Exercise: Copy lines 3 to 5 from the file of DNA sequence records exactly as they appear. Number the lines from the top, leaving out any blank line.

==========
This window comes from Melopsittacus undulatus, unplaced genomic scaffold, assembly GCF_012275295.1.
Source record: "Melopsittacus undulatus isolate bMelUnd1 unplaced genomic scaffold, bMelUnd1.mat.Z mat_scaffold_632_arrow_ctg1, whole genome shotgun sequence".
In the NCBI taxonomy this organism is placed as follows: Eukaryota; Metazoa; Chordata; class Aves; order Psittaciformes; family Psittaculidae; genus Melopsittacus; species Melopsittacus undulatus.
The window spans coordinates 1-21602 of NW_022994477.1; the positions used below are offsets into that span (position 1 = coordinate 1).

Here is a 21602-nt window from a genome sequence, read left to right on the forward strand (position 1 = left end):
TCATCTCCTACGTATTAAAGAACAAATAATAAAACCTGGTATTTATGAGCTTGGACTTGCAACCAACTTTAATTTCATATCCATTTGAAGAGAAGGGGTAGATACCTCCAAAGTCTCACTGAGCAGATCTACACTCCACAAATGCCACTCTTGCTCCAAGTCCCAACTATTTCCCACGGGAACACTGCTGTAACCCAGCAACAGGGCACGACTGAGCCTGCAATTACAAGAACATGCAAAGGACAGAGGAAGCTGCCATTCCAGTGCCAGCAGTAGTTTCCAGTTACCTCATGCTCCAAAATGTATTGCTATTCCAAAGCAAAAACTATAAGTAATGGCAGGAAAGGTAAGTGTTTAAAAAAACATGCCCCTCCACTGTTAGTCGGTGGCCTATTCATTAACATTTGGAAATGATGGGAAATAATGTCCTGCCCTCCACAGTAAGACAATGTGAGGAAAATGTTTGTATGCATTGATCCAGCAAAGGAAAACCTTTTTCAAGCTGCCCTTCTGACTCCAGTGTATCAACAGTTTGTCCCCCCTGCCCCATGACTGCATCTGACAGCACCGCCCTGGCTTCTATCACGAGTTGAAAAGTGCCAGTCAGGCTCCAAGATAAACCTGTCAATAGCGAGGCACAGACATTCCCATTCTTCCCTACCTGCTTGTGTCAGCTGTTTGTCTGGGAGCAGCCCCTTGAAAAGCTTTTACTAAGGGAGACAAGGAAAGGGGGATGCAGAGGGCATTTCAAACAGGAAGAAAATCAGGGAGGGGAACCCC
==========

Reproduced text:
In the NCBI taxonomy this organism is placed as follows: Eukaryota; Metazoa; Chordata; class Aves; order Psittaciformes; family Psittaculidae; genus Melopsittacus; species Melopsittacus undulatus.
The window spans coordinates 1-21602 of NW_022994477.1; the positions used below are offsets into that span (position 1 = coordinate 1).

Here is a 21602-nt window from a genome sequence, read left to right on the forward strand (position 1 = left end):